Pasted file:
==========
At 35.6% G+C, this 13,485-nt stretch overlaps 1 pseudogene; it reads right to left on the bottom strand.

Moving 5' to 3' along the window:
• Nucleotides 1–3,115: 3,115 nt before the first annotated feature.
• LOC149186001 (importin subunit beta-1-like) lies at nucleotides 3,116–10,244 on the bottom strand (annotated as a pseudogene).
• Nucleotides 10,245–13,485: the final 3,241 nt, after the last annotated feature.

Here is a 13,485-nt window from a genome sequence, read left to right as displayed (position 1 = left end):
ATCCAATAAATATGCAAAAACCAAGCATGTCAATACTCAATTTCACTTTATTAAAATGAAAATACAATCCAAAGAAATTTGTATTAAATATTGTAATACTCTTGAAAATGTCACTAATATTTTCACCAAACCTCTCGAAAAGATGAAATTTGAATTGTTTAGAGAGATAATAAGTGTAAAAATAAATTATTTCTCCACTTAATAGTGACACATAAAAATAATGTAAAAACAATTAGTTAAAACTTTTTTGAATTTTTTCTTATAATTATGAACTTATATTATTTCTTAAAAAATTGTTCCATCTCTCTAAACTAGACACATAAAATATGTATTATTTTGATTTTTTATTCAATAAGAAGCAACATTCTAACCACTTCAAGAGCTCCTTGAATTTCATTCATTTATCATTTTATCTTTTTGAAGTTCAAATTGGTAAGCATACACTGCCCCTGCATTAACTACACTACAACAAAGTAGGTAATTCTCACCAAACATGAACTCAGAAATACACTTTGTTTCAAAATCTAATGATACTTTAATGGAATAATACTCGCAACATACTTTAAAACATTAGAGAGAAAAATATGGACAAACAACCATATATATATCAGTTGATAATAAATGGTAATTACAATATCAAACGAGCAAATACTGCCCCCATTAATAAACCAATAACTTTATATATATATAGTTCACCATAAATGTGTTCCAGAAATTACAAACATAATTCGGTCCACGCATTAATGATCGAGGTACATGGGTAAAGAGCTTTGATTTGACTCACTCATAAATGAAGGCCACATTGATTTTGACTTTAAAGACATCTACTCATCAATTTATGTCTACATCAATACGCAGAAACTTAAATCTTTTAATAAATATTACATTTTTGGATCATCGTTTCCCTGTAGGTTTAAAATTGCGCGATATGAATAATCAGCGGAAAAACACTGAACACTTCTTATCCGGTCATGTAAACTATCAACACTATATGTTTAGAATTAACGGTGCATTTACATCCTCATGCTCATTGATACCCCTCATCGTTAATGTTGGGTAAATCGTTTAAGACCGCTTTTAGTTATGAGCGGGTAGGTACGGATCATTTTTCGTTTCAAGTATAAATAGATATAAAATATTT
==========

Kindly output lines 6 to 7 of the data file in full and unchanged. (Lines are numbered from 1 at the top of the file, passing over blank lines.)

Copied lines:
Here is a 13,485-nt window from a genome sequence, read left to right as displayed (position 1 = left end):
ATCCAATAAATATGCAAAAACCAAGCATGTCAATACTCAATTTCACTTTATTAAAATGAAAATACAATCCAAAGAAATTTGTATTAAATATTGTAATACTCTTGAAAATGTCACTAATATTTTCACCAAACCTCTCGAAAAGATGAAATTTGAATTGTTTAGAGAGATAATAAGTGTAAAAATAAATTATTTCTCCACTTAATAGTGACACATAAAAATAATGTAAAAACAATTAGTTAAAACTTTTTTGAATTTTTTCTTATAATTATGAACTTATATTATTTCTTAAAAAATTGTTCCATCTCTCTAAACTAGACACATAAAATATGTATTATTTTGATTTTTTATTCAATAAGAAGCAACATTCTAACCACTTCAAGAGCTCCTTGAATTTCATTCATTTATCATTTTATCTTTTTGAAGTTCAAATTGGTAAGCATACACTGCCCCTGCATTAACTACACTACAACAAAGTAGGTAATTCTCACCAAACATGAACTCAGAAATACACTTTGTTTCAAAATCTAATGATACTTTAATGGAATAATACTCGCAACATACTTTAAAACATTAGAGAGAAAAATATGGACAAACAACCATATATATATCAGTTGATAATAAATGGTAATTACAATATCAAACGAGCAAATACTGCCCCCATTAATAAACCAATAACTTTATATATATATAGTTCACCATAAATGTGTTCCAGAAATTACAAACATAATTCGGTCCACGCATTAATGATCGAGGTACATGGGTAAAGAGCTTTGATTTGACTCACTCATAAATGAAGGCCACATTGATTTTGACTTTAAAGACATCTACTCATCAATTTATGTCTACATCAATACGCAGAAACTTAAATCTTTTAATAAATATTACATTTTTGGATCATCGTTTCCCTGTAGGTTTAAAATTGCGCGATATGAATAATCAGCGGAAAAACACTGAACACTTCTTATCCGGTCATGTAAACTATCAACACTATATGTTTAGAATTAACGGTGCATTTACATCCTCATGCTCATTGATACCCCTCATCGTTAATGTTGGGTAAATCGTTTAAGACCGCTTTTAGTTATGAGCGGGTAGGTACGGATCATTTTTCGTTTCAAGTATAAATAGATATAAAATATTT